This blog is supposed to be dedicated to stories about HUMAN viral pathogens, but sometimes stories about animal pathogens can teach us new things about the microbes that harm us.
This year in the Florida Keys, the US’s largest turtle rescue and rehabilitation facility has had a record number of patients. There has been an outbreak of fibropapillomatosis (FP) in the Keys’ population of marine turtles this year, which causes tumors and can be fatal. The virus, likely Chelonid herpesvirus 5 (ChHV5) is in the same family, herpesviridae, as many human pathogens, such as herpes simplex-1 virus and chickenpox (varicella-zoster virus). This disease isn’t unique to the Key’s; there have been similar outbreaks in Australia and Hawaii. While the symptoms are similar to those that affect humans, this virus’s host range is specific to marine turtles, such as green and loggerhead turtles. This outbreak is all the more concerning because many of these turtles are on the endangered species list.
The current outbreak has been so bad this year that the rescue hospital is having trouble keeping up with all of the patients. The increasing numbers of turtles with these life-threatening papillomas could be a result of the rebounding numbers of marine turtles, but veterinarians count global warming and pollution among contributing causes as well. One study found that a high prevalence of disease was associated with areas of reduced water quality. Although a causal link has not been established, many studies have found a relationship between anthropogenic pollution and FP.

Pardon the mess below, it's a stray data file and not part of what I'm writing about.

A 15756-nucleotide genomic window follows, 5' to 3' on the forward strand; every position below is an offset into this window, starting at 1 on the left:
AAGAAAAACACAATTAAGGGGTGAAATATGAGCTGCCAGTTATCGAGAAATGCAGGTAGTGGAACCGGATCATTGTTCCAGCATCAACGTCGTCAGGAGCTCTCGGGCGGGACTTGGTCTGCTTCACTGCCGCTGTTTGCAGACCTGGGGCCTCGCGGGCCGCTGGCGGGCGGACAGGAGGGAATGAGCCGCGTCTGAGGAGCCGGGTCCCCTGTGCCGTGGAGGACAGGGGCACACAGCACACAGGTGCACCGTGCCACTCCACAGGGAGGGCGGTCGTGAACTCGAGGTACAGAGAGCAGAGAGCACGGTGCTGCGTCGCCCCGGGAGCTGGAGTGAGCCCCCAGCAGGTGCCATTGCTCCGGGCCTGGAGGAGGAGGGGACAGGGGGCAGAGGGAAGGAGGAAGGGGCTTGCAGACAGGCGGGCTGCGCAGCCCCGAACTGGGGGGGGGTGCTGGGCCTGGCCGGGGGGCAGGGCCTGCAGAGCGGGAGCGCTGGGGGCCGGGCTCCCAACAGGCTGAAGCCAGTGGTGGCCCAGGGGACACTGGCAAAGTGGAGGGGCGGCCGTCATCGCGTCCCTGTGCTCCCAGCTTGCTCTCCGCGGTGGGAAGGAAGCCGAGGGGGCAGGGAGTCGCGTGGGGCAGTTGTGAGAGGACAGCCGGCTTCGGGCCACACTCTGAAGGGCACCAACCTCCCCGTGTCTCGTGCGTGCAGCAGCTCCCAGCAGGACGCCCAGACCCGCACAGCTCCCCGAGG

As sea temperatures rise and other effects of global warming manifest themselves in the ocean and elsewhere, emerging viruses and virulent viruses are expected to increase in prevalence. This is especially true for marine mammals, but we may see similar outcomes in the future for human pathogens.
“Sea turtles with tumors fill Florida hospital.” AFP / Powered by NewsLook.com. (16 Feb 2016). https://www.sciencedaily.com/videos/ede67c1fbb5a97f1efe406116d1d13fb.htm
K. Jones et al. “A review of fibropapillomatosis in Green turtles (Chelonia mydas).” The Veterinary Journal 212 (2016) 48–57.